579 F2d 51 National Labor Relations Board v. Tri-City Linen Supply

579 F.2d 51

98 L.R.R.M. (BNA) 2155, 83 Lab.Cas. P 10,521

NATIONAL LABOR RELATIONS BOARD, Petitioner,
v.
TRI-CITY LINEN SUPPLY, Respondent.

No. 76-3755.

United States Court of Appeals,
Ninth Circuit.

March 22, 1978.
Rehearing and Rehearing En Banc Denied July 24, 1978.

Bernard Jeweler (argued), Washington, D. C., for petitioner.

Ralph E. Wiggen (argued), Kenneth M. Fitzsimon, Los Angeles, Cal., for respondent.

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1

Application For Enforcement Of An Order Of The National Labor Relations Board.

2

Before KENNEDY and HUG, Circuit Judges, and JAMESON,* District Judge.

JAMESON, District Judge:

3

This case is before the court on the application of the National Labor Relations Board, pursuant to Section 10(e) of the National Labor Relations Act, 29 U.S.C. § 160(e), for enforcement of its order issued on November 1, 1976, against Tri-City Linen Company (Tri-City).1 The Board found that Tri-City had violated Section 8(a)(5) and (1) of the Act by refusing to bargain with the certified collective bargaining representative of its employees.2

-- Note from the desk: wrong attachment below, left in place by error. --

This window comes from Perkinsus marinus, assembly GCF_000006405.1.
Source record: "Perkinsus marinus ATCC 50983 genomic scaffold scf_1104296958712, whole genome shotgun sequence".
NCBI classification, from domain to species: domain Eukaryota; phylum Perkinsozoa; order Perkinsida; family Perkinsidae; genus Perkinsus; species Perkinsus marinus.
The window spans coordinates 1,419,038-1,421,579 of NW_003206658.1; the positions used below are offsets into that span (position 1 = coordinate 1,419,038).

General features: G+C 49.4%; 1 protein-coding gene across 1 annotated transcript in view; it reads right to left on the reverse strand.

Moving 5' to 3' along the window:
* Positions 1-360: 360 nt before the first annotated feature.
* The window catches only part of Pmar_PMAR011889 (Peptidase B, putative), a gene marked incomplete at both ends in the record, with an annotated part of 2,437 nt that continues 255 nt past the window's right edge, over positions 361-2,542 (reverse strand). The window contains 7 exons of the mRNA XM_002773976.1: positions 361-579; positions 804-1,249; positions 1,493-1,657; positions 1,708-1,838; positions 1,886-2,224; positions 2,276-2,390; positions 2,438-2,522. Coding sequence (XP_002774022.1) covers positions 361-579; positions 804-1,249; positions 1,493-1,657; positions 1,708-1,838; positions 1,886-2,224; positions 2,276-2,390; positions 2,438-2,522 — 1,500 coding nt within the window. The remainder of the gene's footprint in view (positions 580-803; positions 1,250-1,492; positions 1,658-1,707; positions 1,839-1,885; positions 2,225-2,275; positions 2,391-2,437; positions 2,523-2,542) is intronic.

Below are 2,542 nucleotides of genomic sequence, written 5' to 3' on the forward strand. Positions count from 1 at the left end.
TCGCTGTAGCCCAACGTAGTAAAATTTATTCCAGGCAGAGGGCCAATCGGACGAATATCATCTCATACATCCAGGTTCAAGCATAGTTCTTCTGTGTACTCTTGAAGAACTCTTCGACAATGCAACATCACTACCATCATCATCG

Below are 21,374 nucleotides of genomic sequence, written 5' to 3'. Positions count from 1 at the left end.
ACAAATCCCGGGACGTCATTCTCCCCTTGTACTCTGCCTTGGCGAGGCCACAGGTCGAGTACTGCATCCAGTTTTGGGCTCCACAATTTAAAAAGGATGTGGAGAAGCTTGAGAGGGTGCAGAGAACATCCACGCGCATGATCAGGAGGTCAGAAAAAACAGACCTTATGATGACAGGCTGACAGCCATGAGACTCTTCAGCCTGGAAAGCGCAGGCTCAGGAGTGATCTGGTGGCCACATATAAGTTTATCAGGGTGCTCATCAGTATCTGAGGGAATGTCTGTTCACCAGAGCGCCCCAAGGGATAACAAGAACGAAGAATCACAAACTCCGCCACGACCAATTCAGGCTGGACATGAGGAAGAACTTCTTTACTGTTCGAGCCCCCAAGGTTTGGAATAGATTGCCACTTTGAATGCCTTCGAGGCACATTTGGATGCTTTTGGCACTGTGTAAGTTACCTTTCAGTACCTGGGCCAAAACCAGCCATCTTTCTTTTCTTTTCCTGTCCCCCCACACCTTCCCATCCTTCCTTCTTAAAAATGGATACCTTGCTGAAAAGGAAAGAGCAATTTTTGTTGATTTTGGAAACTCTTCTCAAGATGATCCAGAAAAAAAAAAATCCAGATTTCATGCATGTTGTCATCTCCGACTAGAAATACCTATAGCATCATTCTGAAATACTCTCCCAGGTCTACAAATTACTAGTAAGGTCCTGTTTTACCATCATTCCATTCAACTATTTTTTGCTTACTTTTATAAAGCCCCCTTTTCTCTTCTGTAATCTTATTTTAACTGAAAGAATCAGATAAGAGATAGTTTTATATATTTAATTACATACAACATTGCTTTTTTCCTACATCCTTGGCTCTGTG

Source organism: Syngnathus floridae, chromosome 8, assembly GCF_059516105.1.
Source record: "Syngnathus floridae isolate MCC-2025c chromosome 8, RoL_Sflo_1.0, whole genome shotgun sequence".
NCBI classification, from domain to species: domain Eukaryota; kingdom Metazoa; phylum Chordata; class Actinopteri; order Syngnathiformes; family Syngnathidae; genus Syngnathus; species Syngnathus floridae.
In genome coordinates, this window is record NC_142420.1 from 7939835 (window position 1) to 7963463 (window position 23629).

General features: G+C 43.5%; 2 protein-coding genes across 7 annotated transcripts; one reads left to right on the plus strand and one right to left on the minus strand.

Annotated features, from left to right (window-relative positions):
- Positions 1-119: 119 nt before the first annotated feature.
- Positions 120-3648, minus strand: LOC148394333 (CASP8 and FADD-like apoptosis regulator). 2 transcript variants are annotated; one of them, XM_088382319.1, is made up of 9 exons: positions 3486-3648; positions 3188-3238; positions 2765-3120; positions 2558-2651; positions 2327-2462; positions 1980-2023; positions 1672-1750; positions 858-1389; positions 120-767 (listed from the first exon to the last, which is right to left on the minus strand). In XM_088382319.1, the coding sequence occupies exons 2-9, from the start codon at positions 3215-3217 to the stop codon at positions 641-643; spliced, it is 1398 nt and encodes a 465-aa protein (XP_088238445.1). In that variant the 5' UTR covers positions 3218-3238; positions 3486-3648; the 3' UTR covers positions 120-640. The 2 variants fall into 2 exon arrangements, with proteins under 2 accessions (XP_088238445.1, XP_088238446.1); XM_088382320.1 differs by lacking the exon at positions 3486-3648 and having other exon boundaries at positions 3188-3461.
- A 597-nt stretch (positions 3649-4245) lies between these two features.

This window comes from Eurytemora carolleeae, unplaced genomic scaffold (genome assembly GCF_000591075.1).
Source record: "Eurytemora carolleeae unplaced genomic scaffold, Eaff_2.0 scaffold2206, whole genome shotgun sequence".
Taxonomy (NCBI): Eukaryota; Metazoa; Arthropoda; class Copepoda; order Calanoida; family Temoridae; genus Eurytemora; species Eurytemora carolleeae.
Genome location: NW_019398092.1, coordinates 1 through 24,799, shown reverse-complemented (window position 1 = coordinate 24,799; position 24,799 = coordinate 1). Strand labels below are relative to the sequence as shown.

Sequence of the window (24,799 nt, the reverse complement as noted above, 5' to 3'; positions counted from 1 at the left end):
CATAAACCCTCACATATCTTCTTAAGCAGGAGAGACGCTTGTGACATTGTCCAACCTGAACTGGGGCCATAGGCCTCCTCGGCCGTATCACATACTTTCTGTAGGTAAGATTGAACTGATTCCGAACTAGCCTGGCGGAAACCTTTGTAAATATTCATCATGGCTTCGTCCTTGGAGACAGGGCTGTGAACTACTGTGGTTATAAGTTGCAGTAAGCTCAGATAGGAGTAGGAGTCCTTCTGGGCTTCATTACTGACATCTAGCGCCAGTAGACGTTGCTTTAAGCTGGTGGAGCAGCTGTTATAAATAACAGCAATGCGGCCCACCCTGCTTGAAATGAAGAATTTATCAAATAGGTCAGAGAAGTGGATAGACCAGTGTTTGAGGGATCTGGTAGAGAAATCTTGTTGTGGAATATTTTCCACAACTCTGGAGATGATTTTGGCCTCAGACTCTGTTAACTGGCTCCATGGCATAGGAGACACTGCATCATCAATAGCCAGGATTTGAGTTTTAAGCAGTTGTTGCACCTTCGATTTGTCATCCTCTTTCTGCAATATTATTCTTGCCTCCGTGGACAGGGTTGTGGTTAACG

4

Finding that all issues raised in the unfair labor practice proceeding were or could have been raised in a prior representation proceeding, the Board granted the General Counsel's motion for summary judgment. Tri-City challenges the summary disposition of the case and contends that the Union was improperly certified as the collective bargaining agent of Tri-City's employees. We find substantial evidence in the record as a whole to support the Board's findings and conclude that summary judgment was proper.

Factual Background

5

Tri-City is in the business of furnishing linen goods to restaurants and beauty parlors in the Riverside, California area. On May 23, 1975, the date of the election in question, Tri-City employed eight motor route drivers who performed pick up and delivery service to the firm's customers. Prior to the election, the drivers had no union representation.

6

On the morning of May 9, 1975, Frank Cifu, the sole proprietor of Tri-City, was contacted by Union business agent Henry Papke, to discuss the Union's desire to organize Tri-City's route drivers. Cifu refused to talk to Papke. Later that morning, Cifu called a meeting of his drivers,3 at which he made certain statements regarding what would happen if his employees elected to organize.4 Cifu also polled his employees to determine their sentiment toward the Union.5